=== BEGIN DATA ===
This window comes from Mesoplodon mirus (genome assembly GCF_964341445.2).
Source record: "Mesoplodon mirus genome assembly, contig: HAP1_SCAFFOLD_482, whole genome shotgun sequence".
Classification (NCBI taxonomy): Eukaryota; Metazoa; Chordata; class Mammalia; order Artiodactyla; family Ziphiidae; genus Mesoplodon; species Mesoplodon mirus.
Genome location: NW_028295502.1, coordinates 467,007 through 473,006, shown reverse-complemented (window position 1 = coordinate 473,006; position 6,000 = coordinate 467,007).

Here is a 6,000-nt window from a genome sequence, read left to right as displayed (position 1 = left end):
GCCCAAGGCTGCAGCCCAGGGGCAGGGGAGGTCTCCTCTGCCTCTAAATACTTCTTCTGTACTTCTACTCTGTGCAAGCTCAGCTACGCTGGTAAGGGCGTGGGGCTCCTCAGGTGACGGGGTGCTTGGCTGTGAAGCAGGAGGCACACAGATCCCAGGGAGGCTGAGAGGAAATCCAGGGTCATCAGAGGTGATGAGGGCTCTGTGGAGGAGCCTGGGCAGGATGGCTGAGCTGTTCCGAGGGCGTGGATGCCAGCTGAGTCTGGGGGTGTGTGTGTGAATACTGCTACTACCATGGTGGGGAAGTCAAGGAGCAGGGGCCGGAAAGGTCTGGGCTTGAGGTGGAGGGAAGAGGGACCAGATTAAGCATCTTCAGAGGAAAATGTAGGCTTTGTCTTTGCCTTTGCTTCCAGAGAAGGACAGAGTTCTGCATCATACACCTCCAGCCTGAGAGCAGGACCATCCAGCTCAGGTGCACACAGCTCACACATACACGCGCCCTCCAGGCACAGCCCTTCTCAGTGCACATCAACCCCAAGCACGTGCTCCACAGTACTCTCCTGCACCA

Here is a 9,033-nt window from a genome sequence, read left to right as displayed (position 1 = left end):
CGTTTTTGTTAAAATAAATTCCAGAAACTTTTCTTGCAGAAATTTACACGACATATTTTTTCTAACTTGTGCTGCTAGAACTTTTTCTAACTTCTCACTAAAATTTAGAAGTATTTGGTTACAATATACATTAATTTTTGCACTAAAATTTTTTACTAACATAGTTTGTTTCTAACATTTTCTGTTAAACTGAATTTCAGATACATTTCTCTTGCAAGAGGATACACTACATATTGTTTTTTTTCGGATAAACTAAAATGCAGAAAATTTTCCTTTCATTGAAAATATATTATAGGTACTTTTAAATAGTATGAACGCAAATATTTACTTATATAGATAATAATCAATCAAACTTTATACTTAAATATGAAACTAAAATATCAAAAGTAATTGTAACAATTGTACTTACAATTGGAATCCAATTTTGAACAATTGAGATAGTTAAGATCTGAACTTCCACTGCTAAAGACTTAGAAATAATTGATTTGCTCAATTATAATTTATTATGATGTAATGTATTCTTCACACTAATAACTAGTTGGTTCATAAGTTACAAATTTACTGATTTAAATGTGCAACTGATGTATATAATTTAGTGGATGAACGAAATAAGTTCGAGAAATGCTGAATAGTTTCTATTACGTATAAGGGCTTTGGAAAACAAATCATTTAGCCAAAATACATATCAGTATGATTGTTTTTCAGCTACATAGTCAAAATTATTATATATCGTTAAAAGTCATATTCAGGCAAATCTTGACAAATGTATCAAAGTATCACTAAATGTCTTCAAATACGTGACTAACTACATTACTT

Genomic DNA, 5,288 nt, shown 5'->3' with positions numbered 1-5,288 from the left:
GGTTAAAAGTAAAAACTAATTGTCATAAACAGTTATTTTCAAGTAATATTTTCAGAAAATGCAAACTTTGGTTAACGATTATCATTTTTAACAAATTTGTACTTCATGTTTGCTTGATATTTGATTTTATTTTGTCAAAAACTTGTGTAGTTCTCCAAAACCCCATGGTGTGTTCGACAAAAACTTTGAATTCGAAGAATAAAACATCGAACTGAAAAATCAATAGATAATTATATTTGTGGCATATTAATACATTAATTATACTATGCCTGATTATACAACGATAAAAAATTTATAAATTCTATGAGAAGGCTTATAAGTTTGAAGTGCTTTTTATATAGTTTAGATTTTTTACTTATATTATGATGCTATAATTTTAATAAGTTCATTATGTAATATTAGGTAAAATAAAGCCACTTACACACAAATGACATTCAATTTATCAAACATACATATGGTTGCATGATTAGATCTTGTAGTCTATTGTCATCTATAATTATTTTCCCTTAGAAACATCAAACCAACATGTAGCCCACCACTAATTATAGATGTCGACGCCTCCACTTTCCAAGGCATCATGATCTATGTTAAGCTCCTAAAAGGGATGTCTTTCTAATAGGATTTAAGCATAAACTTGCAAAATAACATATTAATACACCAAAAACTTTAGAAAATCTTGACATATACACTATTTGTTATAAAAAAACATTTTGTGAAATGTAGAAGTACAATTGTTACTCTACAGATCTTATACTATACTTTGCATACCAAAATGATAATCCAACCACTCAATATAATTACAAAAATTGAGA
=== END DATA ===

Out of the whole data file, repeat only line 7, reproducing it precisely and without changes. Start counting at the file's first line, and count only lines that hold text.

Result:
Here is a 9,033-nt window from a genome sequence, read left to right as displayed (position 1 = left end):